Fig. 5

a Normal lung fibroblasts in serum-free media were treated with the combination of TNF-α (10 ng/ml) and IFN-γ (50 U/ml) for the indicated times up to 48 h. For the groups receiving inflammatory cytokines for 6–24 h, at the end of the exposure cells were washed with PBS and replaced in serum free media. After 48 h, the cells were washed again with PBS and placed in serum free media with/without TGF-β1 (10 ng/ml) for another 24 h. Whole cell lysates were then assessed for Fas expression. Additional experiments were done to confirm the effects at 24 and 48 h, and the densitometry represents three independent experiments at those time points. b Normal lung fibroblasts were treated with/without TNF-α (10 ng/ml) and IFN-γ (50 U/ml) for 24 h, washed with PBS and then exposed to Fas-activating antibody (Fas-Ab; 250 ng/ml) with/without TGF-β1 (10 ng/ml) for 16 h. Whole cell lysates were assessed for PARP. Lane 7 is from control fibroblasts treated with the Fas-activating antibody in combination with cycloheximide (CHX; 500 ng/ml) as a positive control for apoptosis

Discussion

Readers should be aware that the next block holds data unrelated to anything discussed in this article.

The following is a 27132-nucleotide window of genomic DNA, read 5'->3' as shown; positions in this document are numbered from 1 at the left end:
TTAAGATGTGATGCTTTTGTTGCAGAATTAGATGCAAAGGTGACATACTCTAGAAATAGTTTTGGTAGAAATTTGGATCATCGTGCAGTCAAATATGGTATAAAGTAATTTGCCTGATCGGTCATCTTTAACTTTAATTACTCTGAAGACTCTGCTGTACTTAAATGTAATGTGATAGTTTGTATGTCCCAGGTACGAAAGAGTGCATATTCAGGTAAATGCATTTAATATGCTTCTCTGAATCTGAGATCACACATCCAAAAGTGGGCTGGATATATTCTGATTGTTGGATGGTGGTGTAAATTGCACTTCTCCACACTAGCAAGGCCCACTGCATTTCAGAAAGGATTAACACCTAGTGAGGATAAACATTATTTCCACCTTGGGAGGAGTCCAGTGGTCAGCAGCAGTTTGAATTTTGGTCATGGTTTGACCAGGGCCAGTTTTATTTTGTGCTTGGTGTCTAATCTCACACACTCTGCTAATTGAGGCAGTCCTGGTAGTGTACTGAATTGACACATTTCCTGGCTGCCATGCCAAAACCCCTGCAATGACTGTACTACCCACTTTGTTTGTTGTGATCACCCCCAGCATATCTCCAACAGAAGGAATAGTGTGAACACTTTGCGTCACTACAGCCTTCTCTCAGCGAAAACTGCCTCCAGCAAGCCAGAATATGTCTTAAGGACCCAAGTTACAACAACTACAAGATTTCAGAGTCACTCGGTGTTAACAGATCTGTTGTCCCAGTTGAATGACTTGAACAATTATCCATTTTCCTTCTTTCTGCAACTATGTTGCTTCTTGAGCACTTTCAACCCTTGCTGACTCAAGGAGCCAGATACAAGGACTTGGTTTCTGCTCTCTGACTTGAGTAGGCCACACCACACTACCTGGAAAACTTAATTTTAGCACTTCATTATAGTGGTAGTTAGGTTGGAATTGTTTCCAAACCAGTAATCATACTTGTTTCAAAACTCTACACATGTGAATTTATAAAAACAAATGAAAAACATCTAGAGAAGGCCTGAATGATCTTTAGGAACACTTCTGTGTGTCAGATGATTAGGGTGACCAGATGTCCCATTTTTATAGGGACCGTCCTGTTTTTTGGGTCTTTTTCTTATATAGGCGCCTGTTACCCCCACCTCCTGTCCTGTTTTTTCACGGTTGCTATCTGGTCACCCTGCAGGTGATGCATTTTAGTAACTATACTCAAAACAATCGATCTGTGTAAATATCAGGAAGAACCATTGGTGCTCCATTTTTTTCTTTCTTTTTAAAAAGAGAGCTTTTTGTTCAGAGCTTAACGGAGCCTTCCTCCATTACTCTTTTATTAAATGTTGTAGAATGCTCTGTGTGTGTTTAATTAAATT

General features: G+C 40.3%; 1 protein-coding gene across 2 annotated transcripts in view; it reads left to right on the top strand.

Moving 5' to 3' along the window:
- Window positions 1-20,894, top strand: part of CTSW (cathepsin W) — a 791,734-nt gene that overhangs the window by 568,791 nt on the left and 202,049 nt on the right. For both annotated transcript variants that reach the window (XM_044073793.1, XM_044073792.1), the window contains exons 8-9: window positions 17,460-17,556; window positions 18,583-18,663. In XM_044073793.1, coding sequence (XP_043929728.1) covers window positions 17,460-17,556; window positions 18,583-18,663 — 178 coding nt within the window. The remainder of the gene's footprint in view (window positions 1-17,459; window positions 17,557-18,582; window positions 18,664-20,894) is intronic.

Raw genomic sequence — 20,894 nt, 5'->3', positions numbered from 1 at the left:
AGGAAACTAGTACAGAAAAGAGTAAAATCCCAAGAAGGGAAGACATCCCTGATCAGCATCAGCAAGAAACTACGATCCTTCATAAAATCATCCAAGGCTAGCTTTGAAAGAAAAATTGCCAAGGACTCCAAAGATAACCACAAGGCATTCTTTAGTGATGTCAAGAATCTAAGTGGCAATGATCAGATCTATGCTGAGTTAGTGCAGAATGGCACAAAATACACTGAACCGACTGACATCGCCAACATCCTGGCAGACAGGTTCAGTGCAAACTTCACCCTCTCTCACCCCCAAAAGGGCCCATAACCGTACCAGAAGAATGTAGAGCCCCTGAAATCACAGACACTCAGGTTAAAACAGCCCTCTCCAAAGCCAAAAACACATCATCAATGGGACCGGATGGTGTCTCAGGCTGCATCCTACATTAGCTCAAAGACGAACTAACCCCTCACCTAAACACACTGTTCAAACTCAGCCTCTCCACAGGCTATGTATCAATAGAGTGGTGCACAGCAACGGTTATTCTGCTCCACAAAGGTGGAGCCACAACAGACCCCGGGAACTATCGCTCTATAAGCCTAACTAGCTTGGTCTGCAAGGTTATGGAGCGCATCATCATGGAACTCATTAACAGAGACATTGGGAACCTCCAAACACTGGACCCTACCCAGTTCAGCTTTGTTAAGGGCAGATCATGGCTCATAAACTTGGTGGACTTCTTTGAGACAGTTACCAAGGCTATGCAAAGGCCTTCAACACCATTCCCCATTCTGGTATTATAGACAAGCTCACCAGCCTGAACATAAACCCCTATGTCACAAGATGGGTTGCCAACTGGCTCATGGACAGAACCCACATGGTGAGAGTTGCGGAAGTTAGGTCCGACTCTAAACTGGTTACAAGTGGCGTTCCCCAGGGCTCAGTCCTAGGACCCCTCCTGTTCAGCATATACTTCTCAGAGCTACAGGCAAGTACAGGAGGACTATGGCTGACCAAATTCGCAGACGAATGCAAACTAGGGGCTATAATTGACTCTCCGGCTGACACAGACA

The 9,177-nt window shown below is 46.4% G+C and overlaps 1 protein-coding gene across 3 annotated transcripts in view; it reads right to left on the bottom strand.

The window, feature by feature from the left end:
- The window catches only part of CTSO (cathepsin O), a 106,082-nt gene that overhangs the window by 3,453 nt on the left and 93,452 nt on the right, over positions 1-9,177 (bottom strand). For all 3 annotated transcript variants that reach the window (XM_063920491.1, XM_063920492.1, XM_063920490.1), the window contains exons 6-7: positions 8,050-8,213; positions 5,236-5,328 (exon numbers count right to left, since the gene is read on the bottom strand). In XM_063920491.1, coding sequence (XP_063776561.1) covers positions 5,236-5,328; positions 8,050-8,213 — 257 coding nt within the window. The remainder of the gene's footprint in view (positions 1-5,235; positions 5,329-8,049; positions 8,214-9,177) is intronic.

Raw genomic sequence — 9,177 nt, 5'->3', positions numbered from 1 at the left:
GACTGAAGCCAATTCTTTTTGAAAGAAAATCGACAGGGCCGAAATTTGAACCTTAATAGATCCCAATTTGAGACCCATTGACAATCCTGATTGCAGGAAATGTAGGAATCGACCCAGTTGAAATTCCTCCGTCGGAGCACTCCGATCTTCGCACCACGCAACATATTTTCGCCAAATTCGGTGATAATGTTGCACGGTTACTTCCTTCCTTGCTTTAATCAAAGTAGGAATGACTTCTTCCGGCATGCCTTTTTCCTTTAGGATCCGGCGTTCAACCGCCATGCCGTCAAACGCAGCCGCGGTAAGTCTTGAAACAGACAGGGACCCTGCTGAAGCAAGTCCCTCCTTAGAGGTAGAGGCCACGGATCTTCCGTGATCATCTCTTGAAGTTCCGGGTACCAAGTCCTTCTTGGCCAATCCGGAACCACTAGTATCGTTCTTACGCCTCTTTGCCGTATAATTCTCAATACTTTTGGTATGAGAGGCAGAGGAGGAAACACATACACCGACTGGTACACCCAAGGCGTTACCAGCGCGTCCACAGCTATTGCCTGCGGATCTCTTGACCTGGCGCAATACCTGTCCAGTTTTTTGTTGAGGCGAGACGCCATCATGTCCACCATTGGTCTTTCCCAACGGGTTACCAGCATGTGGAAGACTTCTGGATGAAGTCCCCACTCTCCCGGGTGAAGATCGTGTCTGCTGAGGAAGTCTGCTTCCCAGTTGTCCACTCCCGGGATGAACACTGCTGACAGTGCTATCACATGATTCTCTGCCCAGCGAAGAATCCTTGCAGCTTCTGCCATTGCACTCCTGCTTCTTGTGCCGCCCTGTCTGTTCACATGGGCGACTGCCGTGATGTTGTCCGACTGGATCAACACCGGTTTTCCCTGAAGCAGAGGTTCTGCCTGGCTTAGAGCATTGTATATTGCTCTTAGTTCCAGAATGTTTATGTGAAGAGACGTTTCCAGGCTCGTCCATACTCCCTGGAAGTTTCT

Fibroblast apoptosis heralds the resolution phase of normal repair while fibroblast resistance to apoptosis contributes to the progressive scar formation that characterizes fibrosis in the lungs and other organs. In recent years, a number of mechanisms involving inhibitor of apoptosis family proteins, BCL-2 family proteins, pro-survival protein kinase activation and cell-matrix interactions have been shown to regulate fibroblast susceptibility to apoptosis and accumulating studies demonstrate the feasibility of targeting fibroblast survival as a treatment strategy for fibrotic disease in the lung [1, 4, 21, 24, 36, 37]. Additionally, several studies now indicate that regulation of Fas itself may contribute to fibroblast acquisition of an apoptosis-resistant phenotype, although our understanding of the underlying mechanisms continues to evolve [7, 16, 20, 38]. In the current study, we have shown that pro-fibrotic soluble and mechanical stimuli suppress fibroblast expression of Fas through both transcriptional and post-transcriptional mechanisms, that decreased Fas correlates with resistance to apoptosis, and that enhanced apoptosis susceptibility in response to inflammatory cytokines is not diminished by TGF-β1 treatment.